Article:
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By Jeff White (jwhite@virginia.edu)
CHARLOTTESVILLE –– From the day Bronco Mendenhall took over as the University of Virginia’s head football coach in December 2015, his goal has been what he calls “unbroken growth,” and his program continues to trend in a positive direction.
There were signs of progress in 2016, Mendenhall’s first season at Virginia, even if they weren’t reflected in the team’s record (2-10). A foundation was laid as the program’s culture improved, and the Cavaliers’ core, led by linebacker Micah Kiser and safety Quin Blanding, embraced Mendenhall’s earned-not-given philosophy.
In 2017, the Wahoos advanced to a bowl game for the first time in six years, and in 2018 they contended for the ACC’s Coastal Division title. The Hoos stumbled late in the regular season but rebounded to beat South Carolina 28-0 in the Belk Bowl, their first postseason victory in 13 years. 
Virginia’s fourth season under Mendenhall has produced another step forward. At 7:30 p.m. Saturday, No. 22 UVA (9-3) meets No. 3 Clemson (12-0) in the ACC championship game at Bank of America Stadium in Charlotte, N.C. ABC will televise the game.
“We’ve made great strides,” UVA defensive lineman Eli Hanback said on a Monday teleconference. “They have been fast if you look at that across the board.”
The Atlantic Division champion Tigers are accustomed to playing on this stage. They’re seeking their fifth straight ACC title and have won two of the past three national championships.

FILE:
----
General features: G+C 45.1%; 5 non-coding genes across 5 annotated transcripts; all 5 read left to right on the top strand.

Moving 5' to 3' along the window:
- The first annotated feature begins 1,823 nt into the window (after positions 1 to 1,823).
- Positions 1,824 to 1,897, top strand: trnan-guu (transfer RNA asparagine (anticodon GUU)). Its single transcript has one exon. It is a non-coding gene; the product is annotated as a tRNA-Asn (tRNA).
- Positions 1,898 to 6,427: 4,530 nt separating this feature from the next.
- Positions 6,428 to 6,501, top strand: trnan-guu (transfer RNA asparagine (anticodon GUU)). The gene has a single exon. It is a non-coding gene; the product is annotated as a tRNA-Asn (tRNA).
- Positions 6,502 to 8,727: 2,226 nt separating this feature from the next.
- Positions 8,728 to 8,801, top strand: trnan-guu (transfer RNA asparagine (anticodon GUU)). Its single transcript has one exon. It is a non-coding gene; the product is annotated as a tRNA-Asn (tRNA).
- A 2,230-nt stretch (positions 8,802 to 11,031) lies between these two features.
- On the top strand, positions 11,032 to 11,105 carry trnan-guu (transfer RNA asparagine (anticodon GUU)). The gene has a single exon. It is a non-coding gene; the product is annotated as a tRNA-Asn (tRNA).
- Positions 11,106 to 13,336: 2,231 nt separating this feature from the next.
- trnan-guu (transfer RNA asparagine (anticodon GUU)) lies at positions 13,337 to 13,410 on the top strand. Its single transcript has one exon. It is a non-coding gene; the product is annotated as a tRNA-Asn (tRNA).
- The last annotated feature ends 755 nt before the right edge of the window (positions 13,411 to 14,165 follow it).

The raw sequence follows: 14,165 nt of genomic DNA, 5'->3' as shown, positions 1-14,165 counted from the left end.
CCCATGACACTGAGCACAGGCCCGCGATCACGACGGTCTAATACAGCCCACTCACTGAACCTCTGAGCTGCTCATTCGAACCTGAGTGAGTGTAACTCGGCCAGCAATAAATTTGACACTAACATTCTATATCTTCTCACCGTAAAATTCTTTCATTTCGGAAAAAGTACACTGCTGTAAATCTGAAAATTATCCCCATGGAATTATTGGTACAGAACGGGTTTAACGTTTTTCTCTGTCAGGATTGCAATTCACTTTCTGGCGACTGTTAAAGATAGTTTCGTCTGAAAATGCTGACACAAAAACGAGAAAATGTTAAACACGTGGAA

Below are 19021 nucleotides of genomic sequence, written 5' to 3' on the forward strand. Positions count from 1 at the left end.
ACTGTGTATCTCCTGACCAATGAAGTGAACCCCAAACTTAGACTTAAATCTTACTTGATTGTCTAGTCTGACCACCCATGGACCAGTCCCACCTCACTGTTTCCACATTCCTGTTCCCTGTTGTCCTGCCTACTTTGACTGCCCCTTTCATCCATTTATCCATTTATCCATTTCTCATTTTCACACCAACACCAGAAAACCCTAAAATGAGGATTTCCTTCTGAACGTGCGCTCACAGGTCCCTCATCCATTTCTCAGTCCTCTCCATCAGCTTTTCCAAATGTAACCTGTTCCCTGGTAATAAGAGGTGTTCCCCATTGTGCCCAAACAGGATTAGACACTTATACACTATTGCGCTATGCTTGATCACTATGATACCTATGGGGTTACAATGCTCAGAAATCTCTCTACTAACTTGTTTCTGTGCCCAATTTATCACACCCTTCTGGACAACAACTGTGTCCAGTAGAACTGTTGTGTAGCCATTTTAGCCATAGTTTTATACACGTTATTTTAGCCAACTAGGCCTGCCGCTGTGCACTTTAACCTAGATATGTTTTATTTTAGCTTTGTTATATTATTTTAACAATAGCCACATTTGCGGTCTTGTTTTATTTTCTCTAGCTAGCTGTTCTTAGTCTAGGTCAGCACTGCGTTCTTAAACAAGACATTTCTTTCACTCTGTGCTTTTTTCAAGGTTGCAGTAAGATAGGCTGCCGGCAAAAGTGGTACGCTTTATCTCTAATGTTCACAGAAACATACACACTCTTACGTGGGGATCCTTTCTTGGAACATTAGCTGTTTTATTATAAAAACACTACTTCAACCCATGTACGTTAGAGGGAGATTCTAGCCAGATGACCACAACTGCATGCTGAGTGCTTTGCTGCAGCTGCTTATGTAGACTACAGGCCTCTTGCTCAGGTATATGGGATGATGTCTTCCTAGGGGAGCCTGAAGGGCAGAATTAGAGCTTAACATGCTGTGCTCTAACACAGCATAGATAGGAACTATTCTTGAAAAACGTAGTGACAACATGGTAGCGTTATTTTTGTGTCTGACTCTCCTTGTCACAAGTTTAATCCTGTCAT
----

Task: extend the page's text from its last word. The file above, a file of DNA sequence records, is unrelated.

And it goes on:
For Virginia, this is uncharted territory. The Hoos defeated Virginia Tech 39-30 on Friday at Scott Stadium –– their first win in the series since 2003 –– to clinch their first Coastal title and advance to their first ACC championship game.
“We always talk about unbroken growth in this program,” senior quarterback Bryce Perkins said Monday. “Just think about last year, how close we were to actually winning the [Coastal] and beating [Virginia] Tech. We felt we had the talent and the will last year. We just had to keep it going, keep improving from the mistakes from last year to this year.

“It wasn’t perfect this year. We had a couple ugly losses. The way we fought back, the way that we were resilient, is right on line with the program’s growth and the program’s culture that Coach built these past years.”
On Monday afternoon, the ACC honored Perkins as its quarterback of the week for his performance against the Hokies. (UVA sophomore Noah Taylor, who intercepted two passes Friday, was named the ACC’s linebacker of the week.)
Perkins, who transferred to Virginia from an Arizona junior college after the 2017 season, passed for 311 yards and rushed for 164 against Virginia Tech. He had a hand in eight plays that gained at least 30 yards, including touchdown runs of 39 and 67 yards. Perkins also threw a 25-yard TD pass to sophomore wide receiver Billy Kemp IV.

“I would say you underestimate him at your own risk,” Mendenhall said Sunday when asked about Perkins.
Clemson safety Tanner Muse watched the UVA-Virginia Tech game and, not surprisingly, came away impressed by Perkins.
“It was really special to watch just because he’s such a dynamic player. He did a great job executing their plan,” Muse said Monday. “It will be really tough to stop him, but we’re going to give it our best shot … We haven’t really played anybody like him. We’re really excited about it.”